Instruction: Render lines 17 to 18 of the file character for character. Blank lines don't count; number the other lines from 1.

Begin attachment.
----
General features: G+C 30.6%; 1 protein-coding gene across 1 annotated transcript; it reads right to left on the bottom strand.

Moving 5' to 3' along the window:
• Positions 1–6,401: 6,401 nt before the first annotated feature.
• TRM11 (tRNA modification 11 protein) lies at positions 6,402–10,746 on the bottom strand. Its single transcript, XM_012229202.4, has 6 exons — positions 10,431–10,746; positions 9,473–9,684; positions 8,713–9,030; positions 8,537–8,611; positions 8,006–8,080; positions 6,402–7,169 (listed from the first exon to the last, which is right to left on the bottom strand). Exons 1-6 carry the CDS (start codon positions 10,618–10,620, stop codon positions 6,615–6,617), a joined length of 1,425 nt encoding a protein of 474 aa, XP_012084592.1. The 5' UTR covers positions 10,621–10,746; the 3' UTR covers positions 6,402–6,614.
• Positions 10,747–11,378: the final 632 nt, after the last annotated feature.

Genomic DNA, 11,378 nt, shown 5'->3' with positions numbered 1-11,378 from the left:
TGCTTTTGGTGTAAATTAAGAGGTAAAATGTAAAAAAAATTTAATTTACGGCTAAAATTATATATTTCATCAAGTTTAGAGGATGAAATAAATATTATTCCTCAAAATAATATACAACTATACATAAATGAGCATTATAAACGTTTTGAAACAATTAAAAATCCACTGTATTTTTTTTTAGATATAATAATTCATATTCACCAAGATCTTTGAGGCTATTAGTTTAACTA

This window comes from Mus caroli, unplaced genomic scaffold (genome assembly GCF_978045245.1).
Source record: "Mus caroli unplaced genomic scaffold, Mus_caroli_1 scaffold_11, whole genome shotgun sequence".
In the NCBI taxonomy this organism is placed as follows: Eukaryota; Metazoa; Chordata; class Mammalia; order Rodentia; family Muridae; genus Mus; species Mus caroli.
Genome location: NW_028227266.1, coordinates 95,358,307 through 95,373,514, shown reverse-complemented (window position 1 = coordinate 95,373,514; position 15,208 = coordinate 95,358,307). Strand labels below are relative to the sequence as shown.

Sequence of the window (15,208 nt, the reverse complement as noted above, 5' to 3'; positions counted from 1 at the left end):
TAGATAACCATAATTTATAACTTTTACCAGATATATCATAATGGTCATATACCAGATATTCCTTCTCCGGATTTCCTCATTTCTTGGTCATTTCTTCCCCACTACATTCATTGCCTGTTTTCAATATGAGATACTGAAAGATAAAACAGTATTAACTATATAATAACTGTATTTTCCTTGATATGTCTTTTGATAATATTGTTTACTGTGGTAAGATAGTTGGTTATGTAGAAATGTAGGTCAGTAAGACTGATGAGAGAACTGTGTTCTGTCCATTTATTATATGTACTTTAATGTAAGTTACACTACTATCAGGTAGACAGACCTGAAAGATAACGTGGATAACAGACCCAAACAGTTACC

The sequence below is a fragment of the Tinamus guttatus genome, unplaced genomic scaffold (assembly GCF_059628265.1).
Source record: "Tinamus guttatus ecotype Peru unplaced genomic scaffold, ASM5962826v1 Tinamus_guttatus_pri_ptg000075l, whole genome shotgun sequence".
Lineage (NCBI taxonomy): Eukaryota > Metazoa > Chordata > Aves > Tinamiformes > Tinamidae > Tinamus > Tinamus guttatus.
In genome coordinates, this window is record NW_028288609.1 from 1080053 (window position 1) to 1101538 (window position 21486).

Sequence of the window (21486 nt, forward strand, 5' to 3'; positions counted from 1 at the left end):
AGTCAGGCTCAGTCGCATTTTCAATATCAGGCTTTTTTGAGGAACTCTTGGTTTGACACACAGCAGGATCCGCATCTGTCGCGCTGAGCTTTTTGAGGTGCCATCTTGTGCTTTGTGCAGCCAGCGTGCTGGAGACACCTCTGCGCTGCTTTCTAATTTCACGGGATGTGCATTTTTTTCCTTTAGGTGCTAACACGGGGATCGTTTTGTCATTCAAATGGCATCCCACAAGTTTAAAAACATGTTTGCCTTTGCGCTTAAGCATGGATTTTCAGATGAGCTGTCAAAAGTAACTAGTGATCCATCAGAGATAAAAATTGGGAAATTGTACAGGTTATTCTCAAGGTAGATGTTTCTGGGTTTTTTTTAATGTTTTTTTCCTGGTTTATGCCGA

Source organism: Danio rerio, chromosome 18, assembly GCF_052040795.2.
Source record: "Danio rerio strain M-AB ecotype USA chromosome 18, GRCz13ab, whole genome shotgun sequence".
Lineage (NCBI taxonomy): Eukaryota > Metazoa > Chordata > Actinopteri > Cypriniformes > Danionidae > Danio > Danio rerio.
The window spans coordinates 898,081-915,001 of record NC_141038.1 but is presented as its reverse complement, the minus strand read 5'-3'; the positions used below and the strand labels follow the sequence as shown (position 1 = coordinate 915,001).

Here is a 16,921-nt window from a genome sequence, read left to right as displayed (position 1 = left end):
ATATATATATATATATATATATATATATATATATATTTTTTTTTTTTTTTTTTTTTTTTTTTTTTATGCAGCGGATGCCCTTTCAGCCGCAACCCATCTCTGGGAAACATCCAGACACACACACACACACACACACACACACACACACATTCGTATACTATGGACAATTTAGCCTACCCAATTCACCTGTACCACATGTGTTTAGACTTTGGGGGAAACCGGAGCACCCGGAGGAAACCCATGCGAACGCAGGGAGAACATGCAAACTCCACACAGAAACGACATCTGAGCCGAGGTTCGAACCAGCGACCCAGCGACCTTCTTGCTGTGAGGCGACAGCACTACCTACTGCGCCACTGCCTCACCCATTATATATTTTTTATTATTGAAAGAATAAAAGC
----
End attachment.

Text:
In genome coordinates, this window is record NW_028288609.1 from 1080053 (window position 1) to 1101538 (window position 21486).

Sequence of the window (21486 nt, forward strand, 5' to 3'; positions counted from 1 at the left end):